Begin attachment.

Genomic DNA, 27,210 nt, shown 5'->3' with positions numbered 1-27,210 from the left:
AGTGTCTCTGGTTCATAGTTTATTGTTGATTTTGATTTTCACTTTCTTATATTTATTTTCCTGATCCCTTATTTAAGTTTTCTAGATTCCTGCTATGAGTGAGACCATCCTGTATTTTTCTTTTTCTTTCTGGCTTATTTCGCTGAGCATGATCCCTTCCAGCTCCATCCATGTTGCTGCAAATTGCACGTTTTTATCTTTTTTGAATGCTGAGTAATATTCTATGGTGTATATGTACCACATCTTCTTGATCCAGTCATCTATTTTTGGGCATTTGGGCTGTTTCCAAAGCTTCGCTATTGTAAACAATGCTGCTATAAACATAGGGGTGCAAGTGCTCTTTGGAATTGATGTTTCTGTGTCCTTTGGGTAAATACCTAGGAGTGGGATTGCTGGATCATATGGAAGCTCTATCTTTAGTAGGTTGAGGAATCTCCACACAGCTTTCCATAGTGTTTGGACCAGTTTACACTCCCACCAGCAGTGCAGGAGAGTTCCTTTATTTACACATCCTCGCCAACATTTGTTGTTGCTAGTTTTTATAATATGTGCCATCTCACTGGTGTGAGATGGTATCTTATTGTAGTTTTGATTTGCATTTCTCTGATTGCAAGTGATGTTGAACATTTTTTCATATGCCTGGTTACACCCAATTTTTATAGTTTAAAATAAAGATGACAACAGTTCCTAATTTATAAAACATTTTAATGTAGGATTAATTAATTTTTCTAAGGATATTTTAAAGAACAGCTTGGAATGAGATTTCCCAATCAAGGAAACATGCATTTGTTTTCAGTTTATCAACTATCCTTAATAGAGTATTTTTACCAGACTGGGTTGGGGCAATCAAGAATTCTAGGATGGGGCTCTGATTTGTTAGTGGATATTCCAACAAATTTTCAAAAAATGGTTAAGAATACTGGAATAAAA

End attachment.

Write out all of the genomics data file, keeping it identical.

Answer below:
Genomic DNA, 27,210 nt, shown 5'->3' with positions numbered 1-27,210 from the left:
AGTGTCTCTGGTTCATAGTTTATTGTTGATTTTGATTTTCACTTTCTTATATTTATTTTCCTGATCCCTTATTTAAGTTTTCTAGATTCCTGCTATGAGTGAGACCATCCTGTATTTTTCTTTTTCTTTCTGGCTTATTTCGCTGAGCATGATCCCTTCCAGCTCCATCCATGTTGCTGCAAATTGCACGTTTTTATCTTTTTTGAATGCTGAGTAATATTCTATGGTGTATATGTACCACATCTTCTTGATCCAGTCATCTATTTTTGGGCATTTGGGCTGTTTCCAAAGCTTCGCTATTGTAAACAATGCTGCTATAAACATAGGGGTGCAAGTGCTCTTTGGAATTGATGTTTCTGTGTCCTTTGGGTAAATACCTAGGAGTGGGATTGCTGGATCATATGGAAGCTCTATCTTTAGTAGGTTGAGGAATCTCCACACAGCTTTCCATAGTGTTTGGACCAGTTTACACTCCCACCAGCAGTGCAGGAGAGTTCCTTTATTTACACATCCTCGCCAACATTTGTTGTTGCTAGTTTTTATAATATGTGCCATCTCACTGGTGTGAGATGGTATCTTATTGTAGTTTTGATTTGCATTTCTCTGATTGCAAGTGATGTTGAACATTTTTTCATATGCCTGGTTACACCCAATTTTTATAGTTTAAAATAAAGATGACAACAGTTCCTAATTTATAAAACATTTTAATGTAGGATTAATTAATTTTTCTAAGGATATTTTAAAGAACAGCTTGGAATGAGATTTCCCAATCAAGGAAACATGCATTTGTTTTCAGTTTATCAACTATCCTTAATAGAGTATTTTTACCAGACTGGGTTGGGGCAATCAAGAATTCTAGGATGGGGCTCTGATTTGTTAGTGGATATTCCAACAAATTTTCAAAAAATGGTTAAGAATACTGGAATAAAA